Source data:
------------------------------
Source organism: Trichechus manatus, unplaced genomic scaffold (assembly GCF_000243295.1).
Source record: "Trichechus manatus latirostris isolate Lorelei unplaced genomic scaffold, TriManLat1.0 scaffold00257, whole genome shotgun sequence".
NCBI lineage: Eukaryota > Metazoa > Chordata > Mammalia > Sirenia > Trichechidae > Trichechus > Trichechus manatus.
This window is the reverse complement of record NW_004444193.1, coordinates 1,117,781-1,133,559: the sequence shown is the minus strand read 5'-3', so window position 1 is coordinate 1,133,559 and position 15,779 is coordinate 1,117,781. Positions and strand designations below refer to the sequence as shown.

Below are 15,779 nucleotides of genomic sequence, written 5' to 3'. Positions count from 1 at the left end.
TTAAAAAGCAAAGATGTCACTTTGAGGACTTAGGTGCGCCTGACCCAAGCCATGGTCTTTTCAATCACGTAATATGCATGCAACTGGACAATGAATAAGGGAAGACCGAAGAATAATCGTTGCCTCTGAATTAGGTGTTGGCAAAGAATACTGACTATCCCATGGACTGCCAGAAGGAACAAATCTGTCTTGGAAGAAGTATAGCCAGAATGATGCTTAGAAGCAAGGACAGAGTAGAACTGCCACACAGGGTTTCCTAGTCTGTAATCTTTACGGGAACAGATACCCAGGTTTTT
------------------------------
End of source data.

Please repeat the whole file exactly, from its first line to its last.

Source organism: Trichechus manatus, unplaced genomic scaffold (assembly GCF_000243295.1).
Source record: "Trichechus manatus latirostris isolate Lorelei unplaced genomic scaffold, TriManLat1.0 scaffold00257, whole genome shotgun sequence".
NCBI lineage: Eukaryota > Metazoa > Chordata > Mammalia > Sirenia > Trichechidae > Trichechus > Trichechus manatus.
This window is the reverse complement of record NW_004444193.1, coordinates 1,117,781-1,133,559: the sequence shown is the minus strand read 5'-3', so window position 1 is coordinate 1,133,559 and position 15,779 is coordinate 1,117,781. Positions and strand designations below refer to the sequence as shown.

Below are 15,779 nucleotides of genomic sequence, written 5' to 3'. Positions count from 1 at the left end.
TTAAAAAGCAAAGATGTCACTTTGAGGACTTAGGTGCGCCTGACCCAAGCCATGGTCTTTTCAATCACGTAATATGCATGCAACTGGACAATGAATAAGGGAAGACCGAAGAATAATCGTTGCCTCTGAATTAGGTGTTGGCAAAGAATACTGACTATCCCATGGACTGCCAGAAGGAACAAATCTGTCTTGGAAGAAGTATAGCCAGAATGATGCTTAGAAGCAAGGACAGAGTAGAACTGCCACACAGGGTTTCCTAGTCTGTAATCTTTACGGGAACAGATACCCAGGTTTTT